The immediate cause of the current crisis of democracy is not the lack of constitutional text by means of new amendment, but a judicial supremacist Supreme Court for which an amendment is neither needed nor effective (Intro(B) & Ch. 5). Plutocracy precludes progressive amendments. (Ch. 6) Judicial supremacists beholden to plutocrats who elevate them to the Supreme Court, in any event, distort the meaning of amendments as they have that of the First Amendment. Freedom of speech nowhere requires a democracy to tolerate either influence peddling by elected representatives or the plutocratic financing of paid propaganda in election campaigns as both a form of payment for and a means to empower the delivery of that peddled influence. The entirely unprecedented supremacist Court's 1976 ruling that it does, based entirely on shell-game logic, and in violation of several fundamental and historically recognized constitutional separation of powers principles, has ushered in a second Gilded Age, the current Buckley-era of systemic political corruption. Corruption is systemic because it was legalized by the supremacist Court.

The fraudulent idea that constitutional amendment is the "one option" for reform of the supremacist rulings in the Buckley line of cases is largely propagated by the Democratic Party and its professional activist allies. The truth is that there are several alternative reforms for systemic corruption, such as conflict of interest recusal rules. which would be both much easier to adopt and would - unlike an amendment - be systemically effective if they were. (Intro.(C) & Ch. 7)

Professional activists who market the amendment diversion as if it were a cure for this problem have objectives other than restoring democracy. Similarly professional activists who focus on the appointment of Supreme Court justices as an intuitively significant political goal also exemplify the strategic failure of professional activism which promotes this alternative to the amendment fraud. A problem with this approach is that it is dependent upon vicissitudes of partisan politics, when structural reform is necessary. (Ch. 8). A more detailed history of constitutional amendments pierces the professional activists' empty slogans and teaches that the commonly touted, but seldom analyzed, amendment "solution" is a counterproductive waste of political energy, especially if used to counter an act of judicial supremacy. (Ch. 9) Professional activism is a root cause of the problem that arose in the late 70's at approximately the same time that professional activism itself arose.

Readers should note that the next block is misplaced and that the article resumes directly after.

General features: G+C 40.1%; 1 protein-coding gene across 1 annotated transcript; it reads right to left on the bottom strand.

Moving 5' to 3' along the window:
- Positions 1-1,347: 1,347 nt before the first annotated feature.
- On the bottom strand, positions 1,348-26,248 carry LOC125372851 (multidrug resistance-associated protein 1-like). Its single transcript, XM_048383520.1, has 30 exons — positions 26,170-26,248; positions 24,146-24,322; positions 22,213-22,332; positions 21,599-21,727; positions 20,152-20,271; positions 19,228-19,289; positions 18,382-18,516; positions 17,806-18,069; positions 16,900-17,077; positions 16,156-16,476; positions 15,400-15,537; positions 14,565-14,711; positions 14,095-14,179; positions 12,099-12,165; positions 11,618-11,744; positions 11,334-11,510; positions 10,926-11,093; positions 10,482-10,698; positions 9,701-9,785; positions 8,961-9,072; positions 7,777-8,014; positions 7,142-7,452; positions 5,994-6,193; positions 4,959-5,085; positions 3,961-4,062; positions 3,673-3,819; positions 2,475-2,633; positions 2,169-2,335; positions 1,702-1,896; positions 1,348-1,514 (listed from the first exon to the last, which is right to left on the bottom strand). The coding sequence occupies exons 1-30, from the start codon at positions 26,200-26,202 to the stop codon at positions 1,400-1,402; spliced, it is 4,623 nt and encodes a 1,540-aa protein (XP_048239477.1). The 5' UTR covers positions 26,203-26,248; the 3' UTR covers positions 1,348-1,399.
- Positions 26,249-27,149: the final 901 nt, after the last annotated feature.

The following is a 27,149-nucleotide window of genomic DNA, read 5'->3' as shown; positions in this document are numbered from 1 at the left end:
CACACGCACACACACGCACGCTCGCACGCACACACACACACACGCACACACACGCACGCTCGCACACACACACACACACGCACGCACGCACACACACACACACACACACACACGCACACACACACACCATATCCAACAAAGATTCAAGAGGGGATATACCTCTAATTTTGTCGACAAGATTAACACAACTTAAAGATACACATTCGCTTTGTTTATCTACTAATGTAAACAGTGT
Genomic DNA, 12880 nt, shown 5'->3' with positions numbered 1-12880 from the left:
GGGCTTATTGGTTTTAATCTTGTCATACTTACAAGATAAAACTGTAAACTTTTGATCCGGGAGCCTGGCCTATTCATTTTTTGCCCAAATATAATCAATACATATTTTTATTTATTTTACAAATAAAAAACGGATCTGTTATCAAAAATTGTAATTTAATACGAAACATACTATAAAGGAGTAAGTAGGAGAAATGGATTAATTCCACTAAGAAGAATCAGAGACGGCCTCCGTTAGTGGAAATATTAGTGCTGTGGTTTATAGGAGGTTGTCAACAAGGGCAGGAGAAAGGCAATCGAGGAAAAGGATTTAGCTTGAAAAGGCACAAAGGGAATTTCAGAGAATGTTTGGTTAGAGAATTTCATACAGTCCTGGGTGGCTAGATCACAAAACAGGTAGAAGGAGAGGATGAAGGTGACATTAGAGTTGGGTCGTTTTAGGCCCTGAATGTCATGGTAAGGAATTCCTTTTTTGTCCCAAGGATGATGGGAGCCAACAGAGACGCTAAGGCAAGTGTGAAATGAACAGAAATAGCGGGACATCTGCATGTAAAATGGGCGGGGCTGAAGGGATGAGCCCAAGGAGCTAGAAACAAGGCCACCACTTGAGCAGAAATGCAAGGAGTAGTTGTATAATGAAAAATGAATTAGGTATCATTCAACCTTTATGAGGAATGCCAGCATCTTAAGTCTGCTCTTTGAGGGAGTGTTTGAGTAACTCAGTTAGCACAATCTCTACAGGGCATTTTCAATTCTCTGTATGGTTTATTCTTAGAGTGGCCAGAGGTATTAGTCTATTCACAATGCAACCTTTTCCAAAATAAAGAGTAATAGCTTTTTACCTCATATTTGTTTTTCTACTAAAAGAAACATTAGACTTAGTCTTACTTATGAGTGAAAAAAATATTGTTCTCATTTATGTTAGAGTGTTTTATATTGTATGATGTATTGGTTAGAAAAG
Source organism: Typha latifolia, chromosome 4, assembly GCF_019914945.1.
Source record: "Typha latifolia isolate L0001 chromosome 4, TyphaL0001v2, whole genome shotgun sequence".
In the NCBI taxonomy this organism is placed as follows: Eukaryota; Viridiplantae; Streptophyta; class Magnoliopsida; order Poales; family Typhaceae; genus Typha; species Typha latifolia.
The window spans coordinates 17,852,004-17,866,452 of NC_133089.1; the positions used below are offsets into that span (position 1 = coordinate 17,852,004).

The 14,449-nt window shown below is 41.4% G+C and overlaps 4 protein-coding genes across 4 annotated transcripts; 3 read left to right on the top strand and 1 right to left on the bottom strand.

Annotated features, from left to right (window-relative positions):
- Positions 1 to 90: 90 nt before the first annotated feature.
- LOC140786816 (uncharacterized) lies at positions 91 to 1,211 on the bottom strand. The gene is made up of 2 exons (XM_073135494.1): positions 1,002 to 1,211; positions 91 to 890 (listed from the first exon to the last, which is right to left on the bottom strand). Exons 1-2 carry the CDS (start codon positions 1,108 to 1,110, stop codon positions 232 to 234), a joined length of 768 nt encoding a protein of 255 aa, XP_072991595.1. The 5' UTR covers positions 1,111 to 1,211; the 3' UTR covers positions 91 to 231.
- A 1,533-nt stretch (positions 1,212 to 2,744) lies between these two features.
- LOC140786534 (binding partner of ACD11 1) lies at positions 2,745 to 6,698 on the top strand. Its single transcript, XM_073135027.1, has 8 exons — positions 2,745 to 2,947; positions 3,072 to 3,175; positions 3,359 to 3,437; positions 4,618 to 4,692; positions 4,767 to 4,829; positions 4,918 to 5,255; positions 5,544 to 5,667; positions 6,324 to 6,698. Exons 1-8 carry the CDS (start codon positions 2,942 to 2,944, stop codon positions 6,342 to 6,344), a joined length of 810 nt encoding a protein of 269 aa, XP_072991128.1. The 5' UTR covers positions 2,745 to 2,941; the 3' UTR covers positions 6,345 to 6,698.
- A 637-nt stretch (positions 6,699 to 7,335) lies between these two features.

This book exposes the general void in contemporary progressive strategic thinking on the historical and still central progressive objective of overturning the ruling corrupt plutocracy and its judicial supremacist allies. This book rejects the fraudulent claim that a constitutional amendment or any other such piecemeal strategy can provide effective and sustainable systemic reforms to solve the contemporary crisis of democracy caused by systemic corruption. Before naming these strategic solutions, Chapter 10 describes the essential Swing Issue Voting (SIV) strategy by which progressive voters can unite to employ strategic voting to achieve sustainable reform. No other vote is effective nor reform sustainable in a systemically corrupt political order.

Chapter. 11 identifies the several strategic reforms available for fighting systemic corruption that fall within the provisions of the original Constitution and would provide suitable subjects for SIV. These include the easiest reform, model language for restoring the ethical obligation of conflict of interest recusal by either state or federal incumbents. Finally the book provides a fully realized draft of a proposed federal statute for another such reform, that would make a useful initial demand for effective national statutory reform while also creating space for further strategic discussion of the several other available systemic state and federal anti-corruption reforms. (Ch.12).

Keywords: anti-corruption, plutocracy, judicial supremacy

Suggested Citation

Hager, Rob, Strategy for Democracy: From Systemic Corruption to Proto-Totalitarianism in the Second Gilded Age Plutocracy, and Progressive Responses (2020). Available at SSRN: or